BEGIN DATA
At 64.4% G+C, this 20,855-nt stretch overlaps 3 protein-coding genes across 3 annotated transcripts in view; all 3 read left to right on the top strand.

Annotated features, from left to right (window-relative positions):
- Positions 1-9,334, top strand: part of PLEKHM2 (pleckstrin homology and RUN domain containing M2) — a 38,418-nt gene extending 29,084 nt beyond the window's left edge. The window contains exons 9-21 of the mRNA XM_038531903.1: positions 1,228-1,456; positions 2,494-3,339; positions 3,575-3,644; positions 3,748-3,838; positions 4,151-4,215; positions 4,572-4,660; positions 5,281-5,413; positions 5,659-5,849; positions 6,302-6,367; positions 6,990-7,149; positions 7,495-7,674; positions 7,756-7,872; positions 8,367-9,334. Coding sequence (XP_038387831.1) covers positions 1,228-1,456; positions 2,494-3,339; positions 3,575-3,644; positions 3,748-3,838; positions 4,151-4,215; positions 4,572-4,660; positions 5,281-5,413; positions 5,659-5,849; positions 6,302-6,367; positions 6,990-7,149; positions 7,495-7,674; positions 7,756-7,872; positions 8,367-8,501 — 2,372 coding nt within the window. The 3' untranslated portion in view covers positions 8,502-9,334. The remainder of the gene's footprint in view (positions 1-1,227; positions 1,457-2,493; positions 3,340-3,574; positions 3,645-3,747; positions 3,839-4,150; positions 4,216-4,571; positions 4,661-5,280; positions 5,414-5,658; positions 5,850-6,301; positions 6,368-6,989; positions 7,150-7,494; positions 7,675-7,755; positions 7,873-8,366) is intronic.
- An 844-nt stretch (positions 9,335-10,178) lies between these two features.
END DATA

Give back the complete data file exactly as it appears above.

At 64.4% G+C, this 20,855-nt stretch overlaps 3 protein-coding genes across 3 annotated transcripts in view; all 3 read left to right on the top strand.

Annotated features, from left to right (window-relative positions):
- Positions 1-9,334, top strand: part of PLEKHM2 (pleckstrin homology and RUN domain containing M2) — a 38,418-nt gene extending 29,084 nt beyond the window's left edge. The window contains exons 9-21 of the mRNA XM_038531903.1: positions 1,228-1,456; positions 2,494-3,339; positions 3,575-3,644; positions 3,748-3,838; positions 4,151-4,215; positions 4,572-4,660; positions 5,281-5,413; positions 5,659-5,849; positions 6,302-6,367; positions 6,990-7,149; positions 7,495-7,674; positions 7,756-7,872; positions 8,367-9,334. Coding sequence (XP_038387831.1) covers positions 1,228-1,456; positions 2,494-3,339; positions 3,575-3,644; positions 3,748-3,838; positions 4,151-4,215; positions 4,572-4,660; positions 5,281-5,413; positions 5,659-5,849; positions 6,302-6,367; positions 6,990-7,149; positions 7,495-7,674; positions 7,756-7,872; positions 8,367-8,501 — 2,372 coding nt within the window. The 3' untranslated portion in view covers positions 8,502-9,334. The remainder of the gene's footprint in view (positions 1-1,227; positions 1,457-2,493; positions 3,340-3,574; positions 3,645-3,747; positions 3,839-4,150; positions 4,216-4,571; positions 4,661-5,280; positions 5,414-5,658; positions 5,850-6,301; positions 6,368-6,989; positions 7,150-7,494; positions 7,675-7,755; positions 7,873-8,366) is intronic.
- An 844-nt stretch (positions 9,335-10,178) lies between these two features.